Facebook to Offer Dating Service

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Facebook will review posts that are inaccurate or misleading, and are created or shared with the intent of causing violence or physical harm.Pixabay

Facebook will offer its first dating service, Chief Executive Mark Zuckerberg said on Tuesday, signaling the entry of the world’s largest social network into a growing market that sent shares of established dating site operators tumbling.

Zuckerberg told software developers at Facebook’s annual F8 conference that a dating service would be a natural fit for a company that specializes in connecting people online.

“There are 200 million people on Facebook that list themselves as single, so clearly there’s something to do here,”
Zuckerberg said.

Facebook users have been able reveal on the network whether they are single or in a relationship since it first went live in February 2004.

Zuckerberg said Facebook was building the dating service with an emphasis on privacy, a sensitive subject for people who use online dating and for Facebook as the company reels from a scandal over its handling of personal information.

Mark Zuckerberg
Mark Zuckerberg (Wikimedia Commons)

A dating service could increase the time people spend on Facebook and be a “big problem” for competitors such as Match Group, said James Cordwell, an analyst at Atlantic Equities. Match, the owner of popular mobile dating app Tinder and OkCupid, calls itself the “global leader in dating” on its website.

“But the initial functionality looks relatively basic compared to those offered by Match’s services, so the impact Facebook has on the dating space will be down to how well it executes in this area,” Cordwell said.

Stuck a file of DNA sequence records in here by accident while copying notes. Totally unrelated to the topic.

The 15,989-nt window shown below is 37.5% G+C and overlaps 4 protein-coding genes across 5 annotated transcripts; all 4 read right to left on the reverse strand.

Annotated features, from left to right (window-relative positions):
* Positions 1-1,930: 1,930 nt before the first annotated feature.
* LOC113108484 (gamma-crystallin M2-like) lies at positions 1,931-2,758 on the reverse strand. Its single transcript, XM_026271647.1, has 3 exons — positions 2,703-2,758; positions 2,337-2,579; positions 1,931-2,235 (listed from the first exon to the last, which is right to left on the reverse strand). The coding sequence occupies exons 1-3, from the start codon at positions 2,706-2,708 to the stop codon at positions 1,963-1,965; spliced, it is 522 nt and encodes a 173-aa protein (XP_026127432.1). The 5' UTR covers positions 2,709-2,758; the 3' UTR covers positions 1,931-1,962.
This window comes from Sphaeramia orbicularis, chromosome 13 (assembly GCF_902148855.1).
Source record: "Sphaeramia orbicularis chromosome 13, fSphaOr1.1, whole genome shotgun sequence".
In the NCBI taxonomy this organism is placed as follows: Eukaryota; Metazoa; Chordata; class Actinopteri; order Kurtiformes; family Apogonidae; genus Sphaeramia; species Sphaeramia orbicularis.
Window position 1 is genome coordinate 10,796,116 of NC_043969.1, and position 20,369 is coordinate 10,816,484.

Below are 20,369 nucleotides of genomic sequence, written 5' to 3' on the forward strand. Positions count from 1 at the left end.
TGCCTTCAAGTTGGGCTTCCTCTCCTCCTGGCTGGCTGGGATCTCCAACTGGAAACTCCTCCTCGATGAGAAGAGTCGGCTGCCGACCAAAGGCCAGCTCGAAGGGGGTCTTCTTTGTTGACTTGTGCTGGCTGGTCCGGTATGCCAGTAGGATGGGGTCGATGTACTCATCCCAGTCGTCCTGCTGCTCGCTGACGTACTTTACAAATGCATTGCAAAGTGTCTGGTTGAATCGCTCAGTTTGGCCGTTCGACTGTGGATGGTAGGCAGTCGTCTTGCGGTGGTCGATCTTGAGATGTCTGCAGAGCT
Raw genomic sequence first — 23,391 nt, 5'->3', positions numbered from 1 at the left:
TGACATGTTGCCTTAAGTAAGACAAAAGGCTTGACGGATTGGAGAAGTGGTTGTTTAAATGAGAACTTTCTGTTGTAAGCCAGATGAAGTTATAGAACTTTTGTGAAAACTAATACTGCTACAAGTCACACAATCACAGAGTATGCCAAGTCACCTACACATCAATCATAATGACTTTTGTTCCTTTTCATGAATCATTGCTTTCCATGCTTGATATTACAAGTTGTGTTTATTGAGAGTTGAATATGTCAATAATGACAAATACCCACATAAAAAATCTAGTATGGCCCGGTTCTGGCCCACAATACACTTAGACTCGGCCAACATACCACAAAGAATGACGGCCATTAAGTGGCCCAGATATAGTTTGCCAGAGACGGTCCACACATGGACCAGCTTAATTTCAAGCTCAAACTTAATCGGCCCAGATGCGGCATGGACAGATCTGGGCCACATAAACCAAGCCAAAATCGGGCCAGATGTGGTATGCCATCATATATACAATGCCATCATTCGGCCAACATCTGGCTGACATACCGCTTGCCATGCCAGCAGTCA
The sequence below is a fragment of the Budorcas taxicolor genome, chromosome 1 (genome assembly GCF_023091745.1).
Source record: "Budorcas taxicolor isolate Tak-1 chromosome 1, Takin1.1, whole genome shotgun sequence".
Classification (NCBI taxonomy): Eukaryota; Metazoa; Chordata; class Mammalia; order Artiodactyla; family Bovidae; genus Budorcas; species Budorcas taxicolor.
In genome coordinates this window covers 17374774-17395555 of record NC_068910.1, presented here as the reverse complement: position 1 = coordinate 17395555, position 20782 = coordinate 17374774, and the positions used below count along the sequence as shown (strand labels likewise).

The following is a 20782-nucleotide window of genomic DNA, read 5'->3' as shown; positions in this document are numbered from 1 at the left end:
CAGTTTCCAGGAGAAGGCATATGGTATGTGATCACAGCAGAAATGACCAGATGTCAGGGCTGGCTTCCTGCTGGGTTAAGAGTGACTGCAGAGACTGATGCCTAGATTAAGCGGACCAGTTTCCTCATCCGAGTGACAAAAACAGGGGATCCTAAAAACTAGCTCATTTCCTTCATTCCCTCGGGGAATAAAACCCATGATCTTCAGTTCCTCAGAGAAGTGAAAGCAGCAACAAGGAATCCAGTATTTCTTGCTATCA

Match Group shares fell more than 23 percent on the news of Facebook’s service. IAC, Match Group’s parent company, dropped more than 15 percent. Sparks Networks, owner of JDate and ChristianMingle, fell 7.3 percent.

A prototype displayed on screens at the F8 conference showed a heart shape at the top-right corner of the Facebook app.

Pressing on it will take people to their dating profile if they have set one up.

The prototype was built around local, in-person events, allowing people to browse other attendees and send them messages.

Also Read: Amid Data Privacy Scandal, WhatsApp CEO Jan Koum Quits Facebook

It did not appear to have a feature to “swipe” left or right on potential matches to signal interest, as Tinder and other established services have.

Dating service optional

The feature will be for finding long-term relationships, “not just hook-ups,” Zuckerberg said. It will be optional and will launch soon, he added, without giving a specific day.

Facebook Chief Product Officer Chris Cox said in a separate presentation that the company would share more over the next few months.

Cox said he had been thinking about a dating feature on Facebook since 2005, when he joined the company about a year after its founding.

The company began seriously considering adding a dating service in 2016, when Zuckerberg posted on his Facebook page a photo of a couple who had met on the network, Cox said.

Thousands of people responded to Zuckerberg’s post with similar stories about meeting partners on Facebook, Cox said.

“That’s what got the gears turning,” he said.

Online Dating.
Online Dating. Pixabay

People will be able to start a conversation with a potential match by commenting on one of their photos, but for safety reasons that Cox did not specify, the conversations will be text-only, he said.

Facebook executives were quick to highlight other features for safety and privacy, noting that dating activity would not show up in Facebook’s centerpiece News Feed.

Concerns about privacy on Facebook have grown since the social network’s admission in March that the data of millions of users was wrongly harvested by political consultancy Cambridge Analytica.

A dating service “represents a potentially challenging situation if Facebook can’t fulfill its promise to offer dating services in a privacy-protected and safe way,” said Debra Aho Williamson, an analyst at eMarketer.

Also Read:  Facebook Launches its Oculus Go VR Headset Globally

However, “I’m sure it will make good use of the data Facebook has been able to collect about its users,” she added.

‘Clear history’

Zuckerberg also said on Tuesday that Facebook was building a new privacy control called “clear history” to allow users to delete browsing history, similar to the option of clearing cookies in a browser.  (VOA)